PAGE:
Jul 11, 2011 at 2:14 pm #1276577
First of all, I live and hike in Florida normally so please help out a warm weather hiker :)
Heading to Vail, CO later this week for a 4 night hike to Holy Cross (14er) and surrounding areas. I sleep in an Expedition Asym Hammock which is great in Florida because it is so nice and cool. I expect that we will be making camp well below the treeline in Colorado, but that uninsulated hammock backside might get a bit chilly.
I have two options:
1. A light fleece sleeping bag I use in Florida (24 ounces). This might work as I am taking long underwear, full rainsuit, emergency blanket, extra socks.
2. 20 degree bag (61 ounces). I expect this will easily do the trick, but is soooo heavy I really don't want to take it.
Is there a better third option this is cheap and fast or will one of the above work best? Thanks in advance for any advice you can share!
DJJul 11, 2011 at 5:29 pm #1758207
@funnymoLocale: Sunshine State
Greetings from the Panhandle!
I went to HC last Sept with a couple of buddies and had a great time – so will you.
I slept in a 30deg quilt and was fine. Extra clothing helped me thru the coldest night @19 deg.
I wouldn't take either option 1 or 2. I hang too (although not on this trip). I use an underquilt and like it better than any other option. Since you leave in a few days, though, that may not be an option. If I couldn't take my UQ I would take a CCF pad. Pads will not compress under you, thus they will keep you warm. They weigh less than your existing options, too. Your fleece and bag will not keep your underside warm if temps drop. If your only CCF is thin, then the fleece hung like an UQ will help.
Check out hammockforums.net for more great info.
ToddJul 11, 2011 at 8:21 pm #1758288
I am heading there also in a few months. Just an FYI, the Tigiwon road to the half moon trailhead is closed for the 2011 season due to beetle killed tree removal.
I also vote for not either option 1 or 2. It will get mighty cold up there for a hammock.
But I am a wussy ground sleeper, you are probably alot tougher than me.Jul 12, 2011 at 10:03 am #1758461
@pgfogelLocale: Western Slope, Colorado
It has been VERY wet and unusually cold here this so far this summer. It may dry out a bit later this week, however I would not count on it.
PeterJul 12, 2011 at 10:27 am #1758471
Thanks for the advice and update on the weather. Looks like I'll be stuck with the heavy bag and taking a set of cold weather clothes just in case. I don't have the time or fundage to look into quilts and, with the big bag, I am at 20 pounds total pack weight to start the trip. My little Murmur would start crying if I shove anything else into it…
If anyone else wants to give advice, please do!Jul 12, 2011 at 11:24 am #1758489
@lindahlbLocale: Colorado Rockies
Ehh.. it hasn't been that cold, the temperatures have seemed pretty normal, so far. However, it has definitely been extremely wet. We are in monsoon season right now.Jul 12, 2011 at 11:36 am #1758500
@funnymoLocale: Sunshine State
Not to belabor the point, but you will need some bottom insulation (pad at least) to stay warm. Your sleeping bag, no matter the rating, will have its loft flattened by your weight and you'll be cold below 55-65deg (YMMV).
Take a bigger pack and add a CCF pad.Jul 12, 2011 at 12:51 pm #1758532
Early last month I was in my hammock, sleeping naked, after a hot grueling Florida hike. The temperature dipped down below 60 degrees and all I had was my little fleece bag. This thing has no temperature rating – its the sort of item you'd pick up at Walmart for $15 and let your 10 year old kid use during the summer. Heck, its only 5 feel long…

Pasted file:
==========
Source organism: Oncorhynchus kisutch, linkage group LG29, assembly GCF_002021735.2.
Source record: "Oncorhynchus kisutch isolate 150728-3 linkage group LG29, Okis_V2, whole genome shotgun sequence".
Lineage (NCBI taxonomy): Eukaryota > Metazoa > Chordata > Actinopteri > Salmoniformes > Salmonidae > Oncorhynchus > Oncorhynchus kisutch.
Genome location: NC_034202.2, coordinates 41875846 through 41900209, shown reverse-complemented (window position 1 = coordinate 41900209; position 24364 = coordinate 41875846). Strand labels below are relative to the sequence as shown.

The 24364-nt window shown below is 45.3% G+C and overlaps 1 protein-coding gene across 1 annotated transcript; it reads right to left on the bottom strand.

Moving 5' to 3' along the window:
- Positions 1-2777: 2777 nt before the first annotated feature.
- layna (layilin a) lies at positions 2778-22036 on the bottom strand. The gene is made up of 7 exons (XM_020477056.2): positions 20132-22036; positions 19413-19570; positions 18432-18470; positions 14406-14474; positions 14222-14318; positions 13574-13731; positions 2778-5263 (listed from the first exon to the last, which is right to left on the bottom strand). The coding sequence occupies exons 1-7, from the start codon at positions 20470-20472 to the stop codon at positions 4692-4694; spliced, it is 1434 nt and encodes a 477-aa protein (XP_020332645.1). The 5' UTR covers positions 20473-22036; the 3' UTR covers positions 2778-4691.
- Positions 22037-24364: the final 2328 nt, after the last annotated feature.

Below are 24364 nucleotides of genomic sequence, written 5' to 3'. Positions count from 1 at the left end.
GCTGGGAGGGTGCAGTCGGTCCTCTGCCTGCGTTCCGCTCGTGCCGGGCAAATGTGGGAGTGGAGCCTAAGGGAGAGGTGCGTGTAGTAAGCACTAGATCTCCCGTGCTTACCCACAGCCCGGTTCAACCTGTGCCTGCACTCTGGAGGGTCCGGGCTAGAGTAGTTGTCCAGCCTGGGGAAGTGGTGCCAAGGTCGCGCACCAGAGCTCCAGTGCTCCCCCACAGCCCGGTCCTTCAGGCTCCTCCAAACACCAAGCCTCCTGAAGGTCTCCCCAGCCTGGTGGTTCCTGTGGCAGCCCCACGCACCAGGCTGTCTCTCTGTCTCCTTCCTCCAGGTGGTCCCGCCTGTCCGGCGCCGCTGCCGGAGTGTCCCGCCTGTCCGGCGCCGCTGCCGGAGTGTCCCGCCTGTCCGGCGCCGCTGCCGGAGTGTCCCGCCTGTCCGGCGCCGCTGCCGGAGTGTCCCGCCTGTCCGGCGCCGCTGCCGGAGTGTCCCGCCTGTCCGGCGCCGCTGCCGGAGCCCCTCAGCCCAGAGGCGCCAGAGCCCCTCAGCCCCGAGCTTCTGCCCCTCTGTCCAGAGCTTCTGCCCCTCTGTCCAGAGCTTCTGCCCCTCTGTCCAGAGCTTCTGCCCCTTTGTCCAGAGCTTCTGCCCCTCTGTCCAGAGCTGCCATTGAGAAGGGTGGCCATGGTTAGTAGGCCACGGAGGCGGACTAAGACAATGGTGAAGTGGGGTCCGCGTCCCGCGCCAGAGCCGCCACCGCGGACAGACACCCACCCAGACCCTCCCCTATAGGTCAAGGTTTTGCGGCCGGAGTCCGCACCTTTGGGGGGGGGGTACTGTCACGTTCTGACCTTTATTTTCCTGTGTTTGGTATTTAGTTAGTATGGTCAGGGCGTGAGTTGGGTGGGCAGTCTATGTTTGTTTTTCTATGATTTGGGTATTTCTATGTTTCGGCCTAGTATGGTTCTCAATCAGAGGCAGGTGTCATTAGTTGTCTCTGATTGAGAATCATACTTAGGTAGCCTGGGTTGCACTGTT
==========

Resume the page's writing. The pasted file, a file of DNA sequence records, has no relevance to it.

Anyway. Just wanted to paint that picture for you. I was perfectly comfortable, although I expect I would have gotten chilly if the temperature had dropped into the mid 50's.
Assuming we don't set up camp on top of Mt of the Holy Cross, what is a realistic night temperature in the Vail area this time of year? My research says it will probably stay in the 40's at night.
I don't know if I sleep hot, but was thinking I'd be ok if I layered clothes and made sure to pick a warmish campsite. Am I trying too hard to stay under 20 pounds? Heck, food and water will start the hike at 9.5 pounds…Jul 12, 2011 at 1:52 pm #1758546
@powell1njLocale: North Carolina
First off, that's going to be a great hike. I spent quite a bit of time out there last summer and it's a beautiful area. If it were me, I'd lean towards a warmer bag – the 20 degree is a bit much but if I had to choose between that and a fleece thing I'd go with the 20 degree. It can chilly at night up there. I used my 32 degree bag throughout the summer and was comfortable. If you're at 20lbs with the 20 degree bag I'd say let it ride brother, that's a nice pack weight! You'll probably end up a little toasty but that's better than shivering in my book, and I think that's what will go down if you take the fleece bag. Just my two cents.
Feel free to continue the tradition some friends and I had of drinking a can of Modus Hoperandi on top of every Fourteener we summited, including Holy Cross. Nothing like a super-hoppy brew at 9:30 am on top of a mountain. I daresay I jumped for joy.
Best of luck and have a great time. I'm jealous!Jul 12, 2011 at 2:30 pm #1758553
I spent last week just to the east of the Holy Cross wilderness @ 10,000'. Night time temps were in the low 50's/high 40's.
It was really rainy in the evenings and over night. Mornings and early afternoon were nice though.
There was quite a bit of snow over 11,000'. not enough to hinder travel, but something to be ready for. Some high passes in the HCW could be covered in snow in shady spots.
Good luck, and be sure to post a trip report with a load of pictures when you get back.
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